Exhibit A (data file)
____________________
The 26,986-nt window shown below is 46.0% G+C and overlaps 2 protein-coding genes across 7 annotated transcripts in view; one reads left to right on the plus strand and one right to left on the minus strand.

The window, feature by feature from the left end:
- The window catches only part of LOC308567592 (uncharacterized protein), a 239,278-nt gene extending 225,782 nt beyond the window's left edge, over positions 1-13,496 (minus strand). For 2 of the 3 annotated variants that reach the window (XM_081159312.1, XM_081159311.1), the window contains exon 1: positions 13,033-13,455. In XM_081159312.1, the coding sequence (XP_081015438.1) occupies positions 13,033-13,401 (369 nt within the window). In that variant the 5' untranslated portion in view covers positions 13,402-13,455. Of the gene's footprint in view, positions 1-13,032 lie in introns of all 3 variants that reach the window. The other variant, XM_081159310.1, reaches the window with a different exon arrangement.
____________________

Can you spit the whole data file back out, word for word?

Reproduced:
The 26,986-nt window shown below is 46.0% G+C and overlaps 2 protein-coding genes across 7 annotated transcripts in view; one reads left to right on the plus strand and one right to left on the minus strand.

The window, feature by feature from the left end:
- The window catches only part of LOC308567592 (uncharacterized protein), a 239,278-nt gene extending 225,782 nt beyond the window's left edge, over positions 1-13,496 (minus strand). For 2 of the 3 annotated variants that reach the window (XM_081159312.1, XM_081159311.1), the window contains exon 1: positions 13,033-13,455. In XM_081159312.1, the coding sequence (XP_081015438.1) occupies positions 13,033-13,401 (369 nt within the window). In that variant the 5' untranslated portion in view covers positions 13,402-13,455. Of the gene's footprint in view, positions 1-13,032 lie in introns of all 3 variants that reach the window. The other variant, XM_081159310.1, reaches the window with a different exon arrangement.